Environmental conditions, while a good theory, just doesn't hold up. I've never lived in a more humid place in my life than England. Temperatures, humidity, elevation and every other atmospheric condition I can think of are relatively similar to many regions in the US. I think the difference is cultural.
The anglers I got to know in the UK had a different style; they were more focused on the process of fishing, the rituals of angling. Those of us in the US are more results-oriented, and while we are capable of enjoying a day out fishing, we have one end--catching fish. UK anglers want to catch fish, but they seem to focus on specific parts of angling--making themselves experts at fly-tying, long distance casting, or one specific species that they pursue passionately.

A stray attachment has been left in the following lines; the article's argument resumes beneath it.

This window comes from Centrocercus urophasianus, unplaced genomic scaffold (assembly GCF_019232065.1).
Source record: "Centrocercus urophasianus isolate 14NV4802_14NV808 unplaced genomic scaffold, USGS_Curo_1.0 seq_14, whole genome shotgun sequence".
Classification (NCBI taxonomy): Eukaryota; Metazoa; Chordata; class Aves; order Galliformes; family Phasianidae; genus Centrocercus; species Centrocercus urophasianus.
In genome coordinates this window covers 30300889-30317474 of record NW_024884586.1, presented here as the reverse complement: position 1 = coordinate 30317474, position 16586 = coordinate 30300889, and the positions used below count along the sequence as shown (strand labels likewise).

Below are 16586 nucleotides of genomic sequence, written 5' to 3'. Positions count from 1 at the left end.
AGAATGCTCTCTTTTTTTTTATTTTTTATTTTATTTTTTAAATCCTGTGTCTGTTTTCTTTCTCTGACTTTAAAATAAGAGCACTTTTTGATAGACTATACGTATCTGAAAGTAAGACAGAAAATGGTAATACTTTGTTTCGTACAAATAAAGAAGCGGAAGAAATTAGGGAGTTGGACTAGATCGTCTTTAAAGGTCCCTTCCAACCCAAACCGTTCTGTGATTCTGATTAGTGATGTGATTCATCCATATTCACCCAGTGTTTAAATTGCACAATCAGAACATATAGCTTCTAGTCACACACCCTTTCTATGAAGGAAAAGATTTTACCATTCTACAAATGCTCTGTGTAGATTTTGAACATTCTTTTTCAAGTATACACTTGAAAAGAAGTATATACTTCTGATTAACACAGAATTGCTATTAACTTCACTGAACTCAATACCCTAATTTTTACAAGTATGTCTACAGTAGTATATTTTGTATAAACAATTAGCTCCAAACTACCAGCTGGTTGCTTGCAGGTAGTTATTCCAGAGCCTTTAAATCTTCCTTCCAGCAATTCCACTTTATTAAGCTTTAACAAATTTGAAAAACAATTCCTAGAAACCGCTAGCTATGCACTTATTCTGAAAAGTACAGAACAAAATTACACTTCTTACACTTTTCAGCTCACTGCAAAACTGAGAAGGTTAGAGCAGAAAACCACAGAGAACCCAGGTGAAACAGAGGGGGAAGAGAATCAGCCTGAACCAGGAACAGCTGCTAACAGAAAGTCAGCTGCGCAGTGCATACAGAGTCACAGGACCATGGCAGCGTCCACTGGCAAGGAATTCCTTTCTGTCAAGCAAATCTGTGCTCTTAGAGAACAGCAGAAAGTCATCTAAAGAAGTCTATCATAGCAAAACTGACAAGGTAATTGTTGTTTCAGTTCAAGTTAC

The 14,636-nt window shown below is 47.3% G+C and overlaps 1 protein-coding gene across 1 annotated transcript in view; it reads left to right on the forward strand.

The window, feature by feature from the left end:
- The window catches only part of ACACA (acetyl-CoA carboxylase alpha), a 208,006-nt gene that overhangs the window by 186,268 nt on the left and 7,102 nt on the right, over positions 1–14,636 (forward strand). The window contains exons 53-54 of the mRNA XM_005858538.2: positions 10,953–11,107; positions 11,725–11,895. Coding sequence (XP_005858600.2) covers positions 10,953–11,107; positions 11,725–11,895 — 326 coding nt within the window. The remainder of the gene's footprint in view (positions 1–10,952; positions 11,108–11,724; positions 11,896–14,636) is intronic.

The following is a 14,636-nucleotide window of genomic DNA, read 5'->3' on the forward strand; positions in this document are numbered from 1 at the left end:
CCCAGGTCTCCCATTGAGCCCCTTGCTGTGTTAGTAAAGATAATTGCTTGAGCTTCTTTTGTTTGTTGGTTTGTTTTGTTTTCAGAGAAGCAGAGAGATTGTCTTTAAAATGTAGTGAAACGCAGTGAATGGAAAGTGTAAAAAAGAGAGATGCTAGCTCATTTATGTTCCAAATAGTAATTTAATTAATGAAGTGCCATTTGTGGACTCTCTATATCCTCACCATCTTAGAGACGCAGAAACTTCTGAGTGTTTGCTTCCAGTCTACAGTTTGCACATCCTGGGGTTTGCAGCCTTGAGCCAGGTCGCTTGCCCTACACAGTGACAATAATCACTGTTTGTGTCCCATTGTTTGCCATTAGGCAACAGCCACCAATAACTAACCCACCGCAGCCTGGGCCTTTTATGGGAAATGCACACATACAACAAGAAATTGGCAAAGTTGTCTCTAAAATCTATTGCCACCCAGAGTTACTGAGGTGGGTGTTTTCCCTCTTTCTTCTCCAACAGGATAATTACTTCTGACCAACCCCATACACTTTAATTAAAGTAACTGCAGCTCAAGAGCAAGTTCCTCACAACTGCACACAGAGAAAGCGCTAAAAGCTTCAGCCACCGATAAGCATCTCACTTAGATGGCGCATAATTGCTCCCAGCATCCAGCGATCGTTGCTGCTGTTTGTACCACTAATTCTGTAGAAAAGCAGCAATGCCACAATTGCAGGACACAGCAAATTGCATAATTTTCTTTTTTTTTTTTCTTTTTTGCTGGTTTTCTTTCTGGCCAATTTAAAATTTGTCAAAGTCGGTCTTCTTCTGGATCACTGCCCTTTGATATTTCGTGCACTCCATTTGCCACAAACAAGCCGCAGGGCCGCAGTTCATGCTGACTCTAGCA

Just a few cultural observations that may or may not be valid. But the fact remains that Brits do seem to excel in this field. Good question longcaster! There could be dozens of theories.
i'm not sure of that russ, there's been loncasting in the US since at least the 1920's, sand flea, i'd not looked at it that way, but it's possible. and , as i posted earlier, our fishing is hard, so we may as well spend our time casting, catching is getting harder over here, to many of us, a big cast is as good as a big fish, (and probably easier to get)
just keep practicing, you alteady have some great casters with several more almost there, i've seen the rapid rise of daylin vick down in texas, and a couple more not far behind, and i know you americans are very competitive, persistence pays off!